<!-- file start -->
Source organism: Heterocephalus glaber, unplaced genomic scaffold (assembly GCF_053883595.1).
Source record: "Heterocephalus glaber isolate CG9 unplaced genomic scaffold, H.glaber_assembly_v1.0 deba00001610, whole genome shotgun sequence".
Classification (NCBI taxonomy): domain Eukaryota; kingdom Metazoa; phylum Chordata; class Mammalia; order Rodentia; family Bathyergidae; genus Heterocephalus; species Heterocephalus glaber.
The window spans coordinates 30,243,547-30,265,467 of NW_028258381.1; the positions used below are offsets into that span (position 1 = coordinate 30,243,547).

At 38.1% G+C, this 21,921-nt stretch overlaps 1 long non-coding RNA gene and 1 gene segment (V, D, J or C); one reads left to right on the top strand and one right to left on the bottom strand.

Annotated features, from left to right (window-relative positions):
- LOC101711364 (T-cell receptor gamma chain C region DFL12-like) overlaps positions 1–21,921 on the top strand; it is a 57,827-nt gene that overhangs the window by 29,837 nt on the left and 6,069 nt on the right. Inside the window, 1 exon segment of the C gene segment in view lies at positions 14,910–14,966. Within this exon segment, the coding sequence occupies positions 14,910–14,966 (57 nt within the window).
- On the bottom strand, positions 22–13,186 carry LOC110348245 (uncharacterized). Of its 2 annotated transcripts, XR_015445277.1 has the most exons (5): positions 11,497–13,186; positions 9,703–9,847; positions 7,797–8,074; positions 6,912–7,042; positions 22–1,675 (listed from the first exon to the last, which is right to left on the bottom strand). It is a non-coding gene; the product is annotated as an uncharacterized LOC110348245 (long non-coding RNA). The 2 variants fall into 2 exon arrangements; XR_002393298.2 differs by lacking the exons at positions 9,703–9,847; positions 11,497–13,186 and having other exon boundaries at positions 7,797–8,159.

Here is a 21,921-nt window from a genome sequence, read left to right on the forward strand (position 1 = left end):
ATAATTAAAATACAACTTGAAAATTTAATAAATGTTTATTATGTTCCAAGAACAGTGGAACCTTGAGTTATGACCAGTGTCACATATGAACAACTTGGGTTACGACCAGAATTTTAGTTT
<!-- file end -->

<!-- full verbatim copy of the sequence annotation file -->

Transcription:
Source organism: Heterocephalus glaber, unplaced genomic scaffold (assembly GCF_053883595.1).
Source record: "Heterocephalus glaber isolate CG9 unplaced genomic scaffold, H.glaber_assembly_v1.0 deba00001610, whole genome shotgun sequence".
Classification (NCBI taxonomy): domain Eukaryota; kingdom Metazoa; phylum Chordata; class Mammalia; order Rodentia; family Bathyergidae; genus Heterocephalus; species Heterocephalus glaber.
The window spans coordinates 30,243,547-30,265,467 of NW_028258381.1; the positions used below are offsets into that span (position 1 = coordinate 30,243,547).

At 38.1% G+C, this 21,921-nt stretch overlaps 1 long non-coding RNA gene and 1 gene segment (V, D, J or C); one reads left to right on the top strand and one right to left on the bottom strand.

Annotated features, from left to right (window-relative positions):
- LOC101711364 (T-cell receptor gamma chain C region DFL12-like) overlaps positions 1–21,921 on the top strand; it is a 57,827-nt gene that overhangs the window by 29,837 nt on the left and 6,069 nt on the right. Inside the window, 1 exon segment of the C gene segment in view lies at positions 14,910–14,966. Within this exon segment, the coding sequence occupies positions 14,910–14,966 (57 nt within the window).
- On the bottom strand, positions 22–13,186 carry LOC110348245 (uncharacterized). Of its 2 annotated transcripts, XR_015445277.1 has the most exons (5): positions 11,497–13,186; positions 9,703–9,847; positions 7,797–8,074; positions 6,912–7,042; positions 22–1,675 (listed from the first exon to the last, which is right to left on the bottom strand). It is a non-coding gene; the product is annotated as an uncharacterized LOC110348245 (long non-coding RNA). The 2 variants fall into 2 exon arrangements; XR_002393298.2 differs by lacking the exons at positions 9,703–9,847; positions 11,497–13,186 and having other exon boundaries at positions 7,797–8,159.

Here is a 21,921-nt window from a genome sequence, read left to right on the forward strand (position 1 = left end):
ATAATTAAAATACAACTTGAAAATTTAATAAATGTTTATTATGTTCCAAGAACAGTGGAACCTTGAGTTATGACCAGTGTCACATATGAACAACTTGGGTTACGACCAGAATTTTAGTTT